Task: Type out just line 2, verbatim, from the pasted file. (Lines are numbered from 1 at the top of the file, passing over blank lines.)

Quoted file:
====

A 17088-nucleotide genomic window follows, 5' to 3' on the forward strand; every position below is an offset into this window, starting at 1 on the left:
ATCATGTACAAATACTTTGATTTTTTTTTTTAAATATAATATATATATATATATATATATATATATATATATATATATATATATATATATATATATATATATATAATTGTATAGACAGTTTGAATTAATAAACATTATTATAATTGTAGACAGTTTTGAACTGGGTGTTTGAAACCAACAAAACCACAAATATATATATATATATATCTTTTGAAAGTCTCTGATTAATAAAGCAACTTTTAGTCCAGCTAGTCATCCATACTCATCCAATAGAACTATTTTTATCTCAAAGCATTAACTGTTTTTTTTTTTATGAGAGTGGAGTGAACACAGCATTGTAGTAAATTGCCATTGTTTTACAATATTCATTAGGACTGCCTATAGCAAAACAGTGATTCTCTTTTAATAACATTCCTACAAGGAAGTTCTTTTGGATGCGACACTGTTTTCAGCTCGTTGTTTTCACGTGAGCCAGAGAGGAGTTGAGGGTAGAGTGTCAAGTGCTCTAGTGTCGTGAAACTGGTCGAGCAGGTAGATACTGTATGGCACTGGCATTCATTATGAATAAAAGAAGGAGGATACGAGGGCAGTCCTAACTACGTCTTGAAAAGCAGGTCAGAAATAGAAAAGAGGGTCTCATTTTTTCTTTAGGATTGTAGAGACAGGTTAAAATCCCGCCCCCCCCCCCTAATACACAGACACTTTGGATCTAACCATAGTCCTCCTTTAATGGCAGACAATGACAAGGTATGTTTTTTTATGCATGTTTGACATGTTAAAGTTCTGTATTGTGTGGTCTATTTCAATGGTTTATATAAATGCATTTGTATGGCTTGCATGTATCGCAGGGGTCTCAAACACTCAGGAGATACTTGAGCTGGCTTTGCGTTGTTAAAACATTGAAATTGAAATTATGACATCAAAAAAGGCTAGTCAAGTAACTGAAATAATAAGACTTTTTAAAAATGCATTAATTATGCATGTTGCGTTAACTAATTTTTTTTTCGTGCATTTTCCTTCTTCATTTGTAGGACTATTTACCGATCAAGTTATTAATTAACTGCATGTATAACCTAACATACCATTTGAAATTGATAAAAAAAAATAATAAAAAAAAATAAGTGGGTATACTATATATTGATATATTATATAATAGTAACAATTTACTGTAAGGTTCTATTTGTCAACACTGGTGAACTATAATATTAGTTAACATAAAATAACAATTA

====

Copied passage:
ATCATGTACAAATACTTTGATTTTTTTTTTTAAATATAATATATATATATATATATATATATATATATATATATATATATATATATATATATATATATATATATAATTGTATAGACAGTTTGAATTAATAAACATTATTATAATTGTAGACAGTTTTGAACTGGGTGTTTGAAACCAACAAAACCACAAATATATATATATATATATCTTTTGAAAGTCTCTGATTAATAAAGCAACTTTTAGTCCAGCTAGTCATCCATACTCATCCAATAGAACTATTTTTATCTCAAAGCATTAACTGTTTTTTTTTTTATGAGAGTGGAGTGAACACAGCATTGTAGTAAATTGCCATTGTTTTACAATATTCATTAGGACTGCCTATAGCAAAACAGTGATTCTCTTTTAATAACATTCCTACAAGGAAGTTCTTTTGGATGCGACACTGTTTTCAGCTCGTTGTTTTCACGTGAGCCAGAGAGGAGTTGAGGGTAGAGTGTCAAGTGCTCTAGTGTCGTGAAACTGGTCGAGCAGGTAGATACTGTATGGCACTGGCATTCATTATGAATAAAAGAAGGAGGATACGAGGGCAGTCCTAACTACGTCTTGAAAAGCAGGTCAGAAATAGAAAAGAGGGTCTCATTTTTTCTTTAGGATTGTAGAGACAGGTTAAAATCCCGCCCCCCCCCCCTAATACACAGACACTTTGGATCTAACCATAGTCCTCCTTTAATGGCAGACAATGACAAGGTATGTTTTTTTATGCATGTTTGACATGTTAAAGTTCTGTATTGTGTGGTCTATTTCAATGGTTTATATAAATGCATTTGTATGGCTTGCATGTATCGCAGGGGTCTCAAACACTCAGGAGATACTTGAGCTGGCTTTGCGTTGTTAAAACATTGAAATTGAAATTATGACATCAAAAAAGGCTAGTCAAGTAACTGAAATAATAAGACTTTTTAAAAATGCATTAATTATGCATGTTGCGTTAACTAATTTTTTTTTCGTGCATTTTCCTTCTTCATTTGTAGGACTATTTACCGATCAAGTTATTAATTAACTGCATGTATAACCTAACATACCATTTGAAATTGATAAAAAAAAATAATAAAAAAAAATAAGTGGGTATACTATATATTGATATATTATATAATAGTAACAATTTACTGTAAGGTTCTATTTGTCAACACTGGTGAACTATAATATTAGTTAACATAAAATAACAATTA